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Iraq contractor bans cell phones for 'safety and security'

  • Story Highlights
  • Defense contractor KBR Inc. tells workers to turn in personal phones
  • Source says order applies to KBR employees in Iraq, Afghanistan, Kuwait
  • Nature of security threat is not specified; KBR says matter is being investigated
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(CNN) -- A major Defense Department contractor has ordered its employees in Iraq to turn in their personal cell phones because "of a safety and security concern."

KBR says, "Any individual using a personal cell phone will be disciplined."

KBR says, "Any individual using a personal cell phone will be disciplined."

Houston, Texas-based KBR Inc., formerly Kellogg Brown & Root, issued a statement saying the company had sent a message with the order to its Iraq employees, but it did not explain the concern that prompted it.

"The matter giving rise to this message is still being reviewed by KBR management, so the company will not provide further comment at this time," the statement said.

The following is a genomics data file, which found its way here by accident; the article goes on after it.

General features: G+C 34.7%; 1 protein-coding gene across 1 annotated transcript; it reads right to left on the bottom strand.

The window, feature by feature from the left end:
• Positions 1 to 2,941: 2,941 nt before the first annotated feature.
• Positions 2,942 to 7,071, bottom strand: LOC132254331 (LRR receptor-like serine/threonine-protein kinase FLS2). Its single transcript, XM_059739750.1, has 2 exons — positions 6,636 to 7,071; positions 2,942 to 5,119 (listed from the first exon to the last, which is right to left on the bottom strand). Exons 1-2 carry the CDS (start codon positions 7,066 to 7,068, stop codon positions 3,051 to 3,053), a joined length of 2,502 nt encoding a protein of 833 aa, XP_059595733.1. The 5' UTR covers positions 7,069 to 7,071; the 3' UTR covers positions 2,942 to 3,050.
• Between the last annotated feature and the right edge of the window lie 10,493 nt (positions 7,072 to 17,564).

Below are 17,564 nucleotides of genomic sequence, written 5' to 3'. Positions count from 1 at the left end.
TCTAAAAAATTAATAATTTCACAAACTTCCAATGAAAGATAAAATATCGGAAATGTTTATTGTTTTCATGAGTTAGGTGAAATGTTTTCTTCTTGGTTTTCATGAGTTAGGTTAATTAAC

According to an e-mail obtained by CNN, the company issued the order to all KBR employees in Iraq, Afghanistan and Kuwait -- although in its communications with CNN, the company specified only Iraq. In the e-mail, employees are ordered to stop using their cell phones as of 8 a.m. Saturday and turn them in to the company's human resources department.

"Any individual using a personal cell phone will be disciplined," the e-mail says. "Termination is an option of discipline. The cell phone will be confiscated."

According to the e-mail, employees will be given a receipt when they turn in their phones, which will be returned to them "when the individual departs the site."

Haris Memisevic, the KBR quality manager in Afghanistan who forwarded the e-mail to some employees, said he could not discuss the matter and referred calls to KBR's legal department.

A KBR employee, who asked to remain anonymous, said he was "not aware of any security breaches involving the use of cell phones" and that employees were not given any reason for the order.

He said he has no plans to comply and believes his personal security would be at risk without his cell phone.

"KBR has a communication system, but as with any system it does fail and we can only communicate with another installation by use of the cell phones," he said. "We pay for this use with our own funds."

Some corporate employees have company-provided cell phones, he said, but at his location there is only one company-provided phone for use if the communication system fails. He said the U.S. Army confiscates cell phones from Afghans who work at military installations and returns them when they finish their daily duties.

An Army spokesman told CNN on Saturday that the order is strictly a KBR initiative.

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